Tag: 逍遥游江苏信息区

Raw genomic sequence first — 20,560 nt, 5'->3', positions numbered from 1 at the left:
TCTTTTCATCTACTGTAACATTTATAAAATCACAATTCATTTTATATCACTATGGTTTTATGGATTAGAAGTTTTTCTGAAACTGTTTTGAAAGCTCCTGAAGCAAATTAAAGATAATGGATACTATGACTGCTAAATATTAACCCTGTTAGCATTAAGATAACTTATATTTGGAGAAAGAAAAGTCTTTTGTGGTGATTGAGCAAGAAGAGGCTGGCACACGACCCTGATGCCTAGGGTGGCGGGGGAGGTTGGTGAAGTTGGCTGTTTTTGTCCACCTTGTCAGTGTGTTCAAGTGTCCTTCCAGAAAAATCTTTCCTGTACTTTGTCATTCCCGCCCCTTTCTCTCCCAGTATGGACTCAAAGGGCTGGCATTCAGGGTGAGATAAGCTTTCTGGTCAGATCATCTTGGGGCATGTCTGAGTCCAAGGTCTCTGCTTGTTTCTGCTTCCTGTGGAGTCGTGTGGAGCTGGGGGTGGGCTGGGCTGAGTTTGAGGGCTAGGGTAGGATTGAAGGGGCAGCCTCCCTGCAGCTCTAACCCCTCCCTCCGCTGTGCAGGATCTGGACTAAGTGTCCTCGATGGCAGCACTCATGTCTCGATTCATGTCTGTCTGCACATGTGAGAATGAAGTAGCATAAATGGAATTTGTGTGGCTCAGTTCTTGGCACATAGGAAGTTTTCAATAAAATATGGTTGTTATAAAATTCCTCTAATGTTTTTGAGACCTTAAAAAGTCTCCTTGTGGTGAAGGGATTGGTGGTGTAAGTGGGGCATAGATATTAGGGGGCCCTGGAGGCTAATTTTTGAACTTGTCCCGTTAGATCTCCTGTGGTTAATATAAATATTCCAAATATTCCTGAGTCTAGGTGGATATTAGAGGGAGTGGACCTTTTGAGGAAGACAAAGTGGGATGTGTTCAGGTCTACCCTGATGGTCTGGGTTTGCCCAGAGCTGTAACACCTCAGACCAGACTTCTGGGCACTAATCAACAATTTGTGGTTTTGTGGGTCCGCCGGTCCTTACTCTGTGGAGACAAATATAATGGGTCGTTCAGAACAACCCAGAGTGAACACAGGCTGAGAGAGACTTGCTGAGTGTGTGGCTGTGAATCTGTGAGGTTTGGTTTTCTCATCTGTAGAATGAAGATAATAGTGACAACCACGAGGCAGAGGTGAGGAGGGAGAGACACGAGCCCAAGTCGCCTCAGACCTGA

first_img November 9, 2005 – Updated on January 20, 2016 Demonstration in support of beleaguered weekly TelQuel Help by sharing this information Around 300 people gathered yesterday in Casablanca in a show of support for the independent weekly TelQuel, which has been sentenced to pay a total of 1,960,000 dirhams (180,000 euros) in damages and fines since August.The participants include members of neighbourhood and youth groups as well as representatives of the Committee for Freedom of Expression and the Press, a new entity that brings together the National Union of the Moroccan Press, member of left-wing parties and human rights groups, the Truth and Justice Forum and a civil society group called ATTAC Maroc.Reached by phone, TelQuel editor Ahmed Benchemsi told Reporters Without Borders he was very moved by the show of support and said he saw it as “a sign that TelQuel has people’s trust.” Follow the news on Morocco / Western Sahara to go further NSO Group hasn’t kept its promises on human rights, RSF and other NGOs say June 8, 2021 Find out more RSF_en News News The sentence of 900,000 dirhams (82,300 euros) in damages plus a fine of 10,000 dirhams (915 euros) which a Casablanca court passed on the independent weekly TelQuel on 24 October for libelling the head of a child relief NGO was “out of all proportion,” Reporters Without Borders said today, accusing the judicial authorities of hounding the weekly in recent months Hunger strike is last resort for some imprisoned Moroccan journalistscenter_img Morocco / Western SaharaMiddle East – North Africa News RSF joins Middle East and North Africa coalition to combat digital surveillance April 28, 2021 Find out more Receive email alerts Morocco / Western SaharaMiddle East – North Africa Organisation News ————————————————————————–31.10.2005 Weekly ordered to pay massive libel damages for second time in three monthsThe sentence of 900,000 dirhams (82,300 euros) in damages plus a fine of 10,000 dirhams (915 euros) which a Casablanca court passed on the independent weekly TelQuel on 24 October for libelling the head of a child relief NGO was “out of all proportion,” Reporters Without Borders said today, accusing the judicial authorities of hounding the weekly in recent monthsThe sentence brings the total in damages and fines which TelQuel has been ordered to pay in libel cases in the past three months to 1,935,000 dirhams (177,000 euros), the press freedom organisation noted.“We hope these sentences will be considerably reduced on appeal as the Moroccan media should not be choked to death by exorbitant libel damages awards,” Reporters Without Borders added.Last week’s sentence was prompted by a report in May that Touria Bouabid, the president of a child relief organisation, had been summoned by the police for questioning about embezzlement within her NGO. The information came from police sources and was reported in three other newspapers as well as TelQuel – Al Ahdath Al Maghribiya, Al Ayam and Al Ousbouîya Al Jadida. All four newspapers published retractions after the information turned out to be false, but Bouabid brought successful libel actions against all of them, although the sentences for the others were more lenient. Al Ousbouîya Al Jadida was ordered to pay 30,000 dirhams (2,750 euros) while Al Ahdath Al Maghribiya and Al Ayam were ordered to pay de 100,000 dirhams (9,150 euros). A senior member of TelQuel’s staff said: “The aim is no longer to educate us, but simply to bring us down.”In an earlier case, TelQuel managing editor Ahmed Reda Benchemsi and news editor Karim Boukhari were sentenced by a Casablanca court on 15 August to pay damages of 1 million dirhams (90,000 euros) and a fine of 25,000 dirhams (2 250 euros) for libelling a parliamentarian. They also got two months suspended prison sentences. The suit was prompted by an article entitled “A brunette’s secret” in which Boukhari described the career of a woman identified only by the pseudonym Asmaa who began as a “cheïkha” (popular dancer) and ended up becoming a legislator. The suit was brought by parliamentarian Halima Assali, who assumed the story referred to her. April 15, 2021 Find out morelast_img read more